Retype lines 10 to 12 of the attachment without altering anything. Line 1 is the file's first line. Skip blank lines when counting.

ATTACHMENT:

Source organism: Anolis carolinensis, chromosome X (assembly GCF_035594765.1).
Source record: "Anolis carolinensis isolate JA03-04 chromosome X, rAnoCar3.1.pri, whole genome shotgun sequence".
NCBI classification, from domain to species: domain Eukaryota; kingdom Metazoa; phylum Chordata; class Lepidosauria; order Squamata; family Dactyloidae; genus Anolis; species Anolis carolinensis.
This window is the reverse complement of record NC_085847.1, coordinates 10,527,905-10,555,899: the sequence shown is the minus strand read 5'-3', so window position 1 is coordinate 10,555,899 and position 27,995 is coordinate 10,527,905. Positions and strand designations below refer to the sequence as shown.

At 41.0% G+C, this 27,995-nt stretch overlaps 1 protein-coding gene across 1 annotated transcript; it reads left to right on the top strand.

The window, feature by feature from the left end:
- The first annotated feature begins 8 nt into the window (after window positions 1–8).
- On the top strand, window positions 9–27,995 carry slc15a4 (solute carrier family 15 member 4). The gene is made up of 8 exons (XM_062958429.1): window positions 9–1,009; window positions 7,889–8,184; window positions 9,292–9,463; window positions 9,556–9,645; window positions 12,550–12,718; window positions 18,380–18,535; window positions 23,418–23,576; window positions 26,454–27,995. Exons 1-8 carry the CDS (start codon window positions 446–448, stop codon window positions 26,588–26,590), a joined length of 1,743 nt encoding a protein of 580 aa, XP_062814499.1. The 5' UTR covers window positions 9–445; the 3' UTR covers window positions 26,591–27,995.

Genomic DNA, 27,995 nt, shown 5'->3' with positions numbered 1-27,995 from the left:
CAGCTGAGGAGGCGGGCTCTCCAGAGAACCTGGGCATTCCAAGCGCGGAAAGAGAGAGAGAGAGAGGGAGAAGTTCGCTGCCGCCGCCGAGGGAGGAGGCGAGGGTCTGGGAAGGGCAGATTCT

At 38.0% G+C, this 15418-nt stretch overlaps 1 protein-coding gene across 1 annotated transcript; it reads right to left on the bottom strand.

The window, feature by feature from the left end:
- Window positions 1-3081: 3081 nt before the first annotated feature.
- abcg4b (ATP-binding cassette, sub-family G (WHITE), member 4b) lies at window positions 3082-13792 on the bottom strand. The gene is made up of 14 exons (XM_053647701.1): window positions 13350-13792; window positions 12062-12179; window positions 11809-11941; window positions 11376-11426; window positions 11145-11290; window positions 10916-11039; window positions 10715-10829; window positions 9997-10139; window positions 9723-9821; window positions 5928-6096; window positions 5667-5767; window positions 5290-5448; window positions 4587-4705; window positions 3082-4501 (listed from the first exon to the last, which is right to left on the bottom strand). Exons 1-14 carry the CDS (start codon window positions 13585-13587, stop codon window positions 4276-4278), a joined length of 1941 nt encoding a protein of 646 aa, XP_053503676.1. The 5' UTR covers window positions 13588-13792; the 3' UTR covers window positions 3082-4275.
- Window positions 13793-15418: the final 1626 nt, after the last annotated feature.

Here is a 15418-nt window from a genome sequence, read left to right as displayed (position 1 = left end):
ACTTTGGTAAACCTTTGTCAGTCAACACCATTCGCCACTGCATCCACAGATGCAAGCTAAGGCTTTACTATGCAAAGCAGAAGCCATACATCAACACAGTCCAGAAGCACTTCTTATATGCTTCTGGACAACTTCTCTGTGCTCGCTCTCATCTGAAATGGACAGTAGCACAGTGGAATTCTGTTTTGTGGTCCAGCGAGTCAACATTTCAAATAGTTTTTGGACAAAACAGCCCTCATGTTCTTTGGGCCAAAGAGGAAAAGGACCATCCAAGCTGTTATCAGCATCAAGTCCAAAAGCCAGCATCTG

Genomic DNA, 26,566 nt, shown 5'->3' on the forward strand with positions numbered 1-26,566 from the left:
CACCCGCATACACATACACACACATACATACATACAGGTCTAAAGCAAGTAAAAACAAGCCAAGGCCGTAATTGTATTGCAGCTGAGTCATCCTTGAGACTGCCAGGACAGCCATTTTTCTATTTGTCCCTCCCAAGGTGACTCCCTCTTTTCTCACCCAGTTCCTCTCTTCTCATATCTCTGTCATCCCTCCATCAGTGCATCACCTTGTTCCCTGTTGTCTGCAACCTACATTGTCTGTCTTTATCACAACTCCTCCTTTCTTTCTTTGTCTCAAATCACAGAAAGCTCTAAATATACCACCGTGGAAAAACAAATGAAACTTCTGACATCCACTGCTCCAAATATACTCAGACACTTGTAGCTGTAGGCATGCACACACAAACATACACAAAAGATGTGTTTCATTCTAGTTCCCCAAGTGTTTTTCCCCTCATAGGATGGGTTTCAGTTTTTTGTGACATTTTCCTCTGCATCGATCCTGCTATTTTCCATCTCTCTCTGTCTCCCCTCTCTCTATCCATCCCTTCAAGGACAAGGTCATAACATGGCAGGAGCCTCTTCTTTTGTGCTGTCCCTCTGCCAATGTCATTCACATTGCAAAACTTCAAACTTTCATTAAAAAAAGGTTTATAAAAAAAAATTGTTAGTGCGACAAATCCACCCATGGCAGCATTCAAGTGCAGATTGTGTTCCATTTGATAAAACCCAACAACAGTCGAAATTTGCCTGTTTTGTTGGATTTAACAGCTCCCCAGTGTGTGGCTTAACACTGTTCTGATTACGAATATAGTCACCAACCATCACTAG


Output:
CAGCTGAGGAGGCGGGCTCTCCAGAGAACCTGGGCATTCCAAGCGCGGAAAGAGAGAGAGAGAGAGGGAGAAGTTCGCTGCCGCCGCCGAGGGAGGAGGCGAGGGTCTGGGAAGGGCAGATTCT

At 38.0% G+C, this 15418-nt stretch overlaps 1 protein-coding gene across 1 annotated transcript; it reads right to left on the bottom strand.

The window, feature by feature from the left end: